From Richardson: “Right now, most schools are making what I think is a bad choice by not immersing their students into these online learning environments which are creating all sorts of opportunities for us to learn. In doing so, they’re implicitly saying that technology is an option. It’s not.”
I really agree with this. I think that it is a “bad choice” not to try to keep up with the rest of the world and the new ways people are using technology. When I have a student that tells me that s/he doesn’t know how to send an email, I wonder to myself what sort of preparation that student has for a professional job, and I know that it is only going to get worse out there for someone who lacks the skills to navigate an online work environment. When I have students that are coming back to school in order to prepare to reenter the job market because of the economic downtown, I think that, even though they can be resistant to using even the most basic technologies (Word Processing, emailing, basic internet searching), I would certainly not be helping them prepare for a new career if I didn’t expose them to these technologies. The kids that are coming to college straight out of high school also need to be exposed. No one can afford to be afraid of technology anymore. Richardson is right; it is not an option. The challenge is keeping up ourselves, as instructors, and doing the learning that needs to be done so we can better prepare our students.
From Richardson: “I can’t help feeling that if I’m lucky enough to be sitting here blogging 10 years from now and there haven’t been some really big changes in the way we look at living and learning, we’ll have wasted another 10 years talking instead of evolving. And I think if you ask most people who are currently in education what they see things looking like 10 years from now, most wouldn’t paint much of a radically different picture.”
I agree with this, but not necessarily from my experience teaching at Yavapai. I have taught places in the past where I felt like the faculty didn’t really value any evolution in terms of technology (with some exceptions of course). It felt like the people that were trying to incorporate new technologies into the classroom were marginalized. I also think that it is difficult to imagine the classroom being “radically different” in ten years, so I suppose I am as much a part of the critique Richardson is making than anyone else. I have been in college classrooms for the past 10 years and I hadn’t seen much change at all until I came to Yavapai. Here, I think that there are instructors in many different disciplines that are using technology in the classroom in wonderful ways. I may not see “radical” change, but I definitely see a difference in the way that teaching and learning are being accomplished, as well as in how I present and deliver the content in my own courses.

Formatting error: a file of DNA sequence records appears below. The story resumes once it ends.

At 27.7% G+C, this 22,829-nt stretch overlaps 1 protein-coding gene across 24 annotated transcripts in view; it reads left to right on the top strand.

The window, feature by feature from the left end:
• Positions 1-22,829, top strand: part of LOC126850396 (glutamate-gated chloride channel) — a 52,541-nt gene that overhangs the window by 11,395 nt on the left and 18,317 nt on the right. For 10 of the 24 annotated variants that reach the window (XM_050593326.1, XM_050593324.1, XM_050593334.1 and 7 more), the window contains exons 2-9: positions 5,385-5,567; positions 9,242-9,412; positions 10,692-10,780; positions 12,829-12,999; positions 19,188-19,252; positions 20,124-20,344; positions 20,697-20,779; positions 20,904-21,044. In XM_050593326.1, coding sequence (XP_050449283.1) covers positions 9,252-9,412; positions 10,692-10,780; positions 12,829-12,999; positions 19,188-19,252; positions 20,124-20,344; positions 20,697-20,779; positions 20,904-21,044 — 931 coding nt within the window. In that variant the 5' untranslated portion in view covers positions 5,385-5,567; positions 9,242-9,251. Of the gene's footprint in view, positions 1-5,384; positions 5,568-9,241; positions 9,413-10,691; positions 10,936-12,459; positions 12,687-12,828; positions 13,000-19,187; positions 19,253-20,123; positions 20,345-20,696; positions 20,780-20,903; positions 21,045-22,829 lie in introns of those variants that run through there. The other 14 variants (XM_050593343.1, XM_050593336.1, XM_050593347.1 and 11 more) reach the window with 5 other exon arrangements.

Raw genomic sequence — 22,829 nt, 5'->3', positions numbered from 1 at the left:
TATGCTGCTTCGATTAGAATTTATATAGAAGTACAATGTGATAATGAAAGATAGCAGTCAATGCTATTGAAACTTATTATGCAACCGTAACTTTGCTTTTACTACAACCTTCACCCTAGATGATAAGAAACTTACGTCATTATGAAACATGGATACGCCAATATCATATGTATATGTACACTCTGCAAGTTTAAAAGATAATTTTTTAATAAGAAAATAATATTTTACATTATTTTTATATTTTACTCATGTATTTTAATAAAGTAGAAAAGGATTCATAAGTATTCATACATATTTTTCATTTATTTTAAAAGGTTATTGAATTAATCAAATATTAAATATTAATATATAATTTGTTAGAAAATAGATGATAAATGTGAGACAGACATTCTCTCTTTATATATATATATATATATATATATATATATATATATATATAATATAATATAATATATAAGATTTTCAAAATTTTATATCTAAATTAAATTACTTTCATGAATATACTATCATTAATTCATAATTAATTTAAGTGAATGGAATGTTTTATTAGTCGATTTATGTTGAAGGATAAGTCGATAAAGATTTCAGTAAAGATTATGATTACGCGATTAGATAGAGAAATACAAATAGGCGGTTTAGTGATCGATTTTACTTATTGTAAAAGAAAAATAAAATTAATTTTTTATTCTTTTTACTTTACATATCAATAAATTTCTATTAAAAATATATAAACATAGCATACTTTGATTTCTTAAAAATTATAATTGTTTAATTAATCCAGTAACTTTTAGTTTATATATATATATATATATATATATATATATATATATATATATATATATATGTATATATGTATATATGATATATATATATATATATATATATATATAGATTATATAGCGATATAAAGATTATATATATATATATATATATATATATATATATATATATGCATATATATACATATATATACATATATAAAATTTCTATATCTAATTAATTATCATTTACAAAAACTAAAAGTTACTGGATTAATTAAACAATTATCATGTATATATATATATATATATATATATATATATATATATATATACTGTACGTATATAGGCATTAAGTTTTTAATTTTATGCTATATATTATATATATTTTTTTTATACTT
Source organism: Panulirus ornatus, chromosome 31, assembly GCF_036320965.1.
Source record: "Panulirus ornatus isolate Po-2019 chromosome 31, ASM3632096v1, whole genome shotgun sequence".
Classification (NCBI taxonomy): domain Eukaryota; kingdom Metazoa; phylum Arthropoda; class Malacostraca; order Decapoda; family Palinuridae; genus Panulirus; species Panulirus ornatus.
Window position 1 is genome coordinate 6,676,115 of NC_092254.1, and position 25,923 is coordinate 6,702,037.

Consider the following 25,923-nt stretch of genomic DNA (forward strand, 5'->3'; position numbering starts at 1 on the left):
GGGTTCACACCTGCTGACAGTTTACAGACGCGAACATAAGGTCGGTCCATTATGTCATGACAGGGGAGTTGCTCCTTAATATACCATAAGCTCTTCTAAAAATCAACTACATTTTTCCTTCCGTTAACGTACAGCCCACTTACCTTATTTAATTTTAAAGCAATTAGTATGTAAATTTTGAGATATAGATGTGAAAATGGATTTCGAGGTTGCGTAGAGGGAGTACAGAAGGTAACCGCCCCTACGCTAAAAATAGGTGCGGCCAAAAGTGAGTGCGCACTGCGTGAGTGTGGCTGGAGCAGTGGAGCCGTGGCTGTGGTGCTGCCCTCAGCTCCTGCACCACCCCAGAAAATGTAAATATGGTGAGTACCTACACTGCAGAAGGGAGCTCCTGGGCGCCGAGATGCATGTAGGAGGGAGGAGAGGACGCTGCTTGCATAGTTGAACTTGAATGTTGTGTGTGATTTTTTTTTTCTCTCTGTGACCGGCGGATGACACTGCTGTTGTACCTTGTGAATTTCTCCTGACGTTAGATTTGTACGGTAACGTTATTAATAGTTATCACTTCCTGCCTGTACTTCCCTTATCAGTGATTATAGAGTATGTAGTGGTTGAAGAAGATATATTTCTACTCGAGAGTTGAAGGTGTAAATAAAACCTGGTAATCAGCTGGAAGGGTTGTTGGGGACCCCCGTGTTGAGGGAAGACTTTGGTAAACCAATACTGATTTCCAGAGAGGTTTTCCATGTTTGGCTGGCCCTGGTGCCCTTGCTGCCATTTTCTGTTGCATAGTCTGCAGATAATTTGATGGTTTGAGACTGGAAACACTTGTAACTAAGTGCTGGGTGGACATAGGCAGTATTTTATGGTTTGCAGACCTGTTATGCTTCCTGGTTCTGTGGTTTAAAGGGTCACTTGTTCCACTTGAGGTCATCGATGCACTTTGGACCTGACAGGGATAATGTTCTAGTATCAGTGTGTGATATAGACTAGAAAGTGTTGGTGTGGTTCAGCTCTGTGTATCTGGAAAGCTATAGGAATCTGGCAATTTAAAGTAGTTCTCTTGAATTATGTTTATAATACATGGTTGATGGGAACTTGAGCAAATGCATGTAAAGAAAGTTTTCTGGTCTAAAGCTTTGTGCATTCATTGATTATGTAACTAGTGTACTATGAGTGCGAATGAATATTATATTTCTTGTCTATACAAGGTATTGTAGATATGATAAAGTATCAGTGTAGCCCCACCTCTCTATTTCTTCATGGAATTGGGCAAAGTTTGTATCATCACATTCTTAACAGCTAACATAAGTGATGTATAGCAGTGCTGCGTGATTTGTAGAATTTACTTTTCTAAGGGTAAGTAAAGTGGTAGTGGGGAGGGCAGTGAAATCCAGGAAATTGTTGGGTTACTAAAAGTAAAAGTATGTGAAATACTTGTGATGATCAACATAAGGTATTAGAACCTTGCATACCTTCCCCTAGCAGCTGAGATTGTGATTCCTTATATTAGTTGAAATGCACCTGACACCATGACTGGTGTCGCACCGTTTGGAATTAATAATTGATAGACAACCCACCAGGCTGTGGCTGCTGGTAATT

From Richardson: “Regardless, I believe that used well, these still nascent Web technologies can help us teach those larger lessons, and do so in a way that engages our students and has more relevance than “old” pen and paper, face to face ways. Not all of the time, but some of it.”
I agree with this now, but maybe would not have a year ago. I used to really believe that the old fashioned way was the best and that students didn’t like it, but –hey—they never really had. I thought that it was laziness that caused students to rebel against engaging in lecture and discussion. Now I see how addressing different learning styles through enhancing learning through technology really does enliven a classroom. Students do better when they are enjoying themselves, even though it sometimes makes me feel like I am an entertainer and not a teacher (which I do not enjoy). I do also insist that students complete “pen and paper” assignments as well, because it is a two way street and one way can lead to the devaluation of language. As a teacher of composition, I do see my students losing skills as a result of technology and I think it is important to emphasize that they need to maintain their base level skills like spelling, punctuation, and writing in complete sentences, and the only way I can really test if they have done so is by giving them written assignments on paper. Then, they can build on that base and enhance their writing on the web with links and visuals. Sometimes I feel like, especially the younger students, trust technology too much (not in terms of their safety.) For instance, they truly believe that Microsoft Word spell and grammar check is all the editing they need to do. Sorry, wrong. Certainly, web technologies can help us teach the “larger lessons” of our disciplines, but we need to focus sometimes on the smaller lessons as well.
Funny in commercials; less so in compositions: